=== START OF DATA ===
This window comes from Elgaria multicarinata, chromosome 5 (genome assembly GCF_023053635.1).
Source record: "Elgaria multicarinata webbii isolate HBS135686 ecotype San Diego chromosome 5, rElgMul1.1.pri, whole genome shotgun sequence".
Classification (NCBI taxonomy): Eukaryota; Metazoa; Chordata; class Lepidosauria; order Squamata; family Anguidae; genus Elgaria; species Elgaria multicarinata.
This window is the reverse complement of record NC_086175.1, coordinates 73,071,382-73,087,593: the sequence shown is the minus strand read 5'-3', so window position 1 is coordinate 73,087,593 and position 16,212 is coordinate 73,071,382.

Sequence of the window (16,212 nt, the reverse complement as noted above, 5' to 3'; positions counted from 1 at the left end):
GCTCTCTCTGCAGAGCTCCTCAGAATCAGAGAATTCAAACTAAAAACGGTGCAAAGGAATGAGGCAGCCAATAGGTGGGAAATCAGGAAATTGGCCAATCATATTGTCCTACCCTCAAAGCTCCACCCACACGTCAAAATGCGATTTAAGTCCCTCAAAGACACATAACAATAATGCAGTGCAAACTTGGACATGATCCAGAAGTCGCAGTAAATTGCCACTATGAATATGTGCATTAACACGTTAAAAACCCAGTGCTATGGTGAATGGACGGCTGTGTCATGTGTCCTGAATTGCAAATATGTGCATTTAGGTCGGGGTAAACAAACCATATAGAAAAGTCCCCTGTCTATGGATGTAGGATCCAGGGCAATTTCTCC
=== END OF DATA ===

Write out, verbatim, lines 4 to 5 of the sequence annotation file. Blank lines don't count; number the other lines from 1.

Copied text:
This window is the reverse complement of record NC_086175.1, coordinates 73,071,382-73,087,593: the sequence shown is the minus strand read 5'-3', so window position 1 is coordinate 73,087,593 and position 16,212 is coordinate 73,071,382.

Sequence of the window (16,212 nt, the reverse complement as noted above, 5' to 3'; positions counted from 1 at the left end):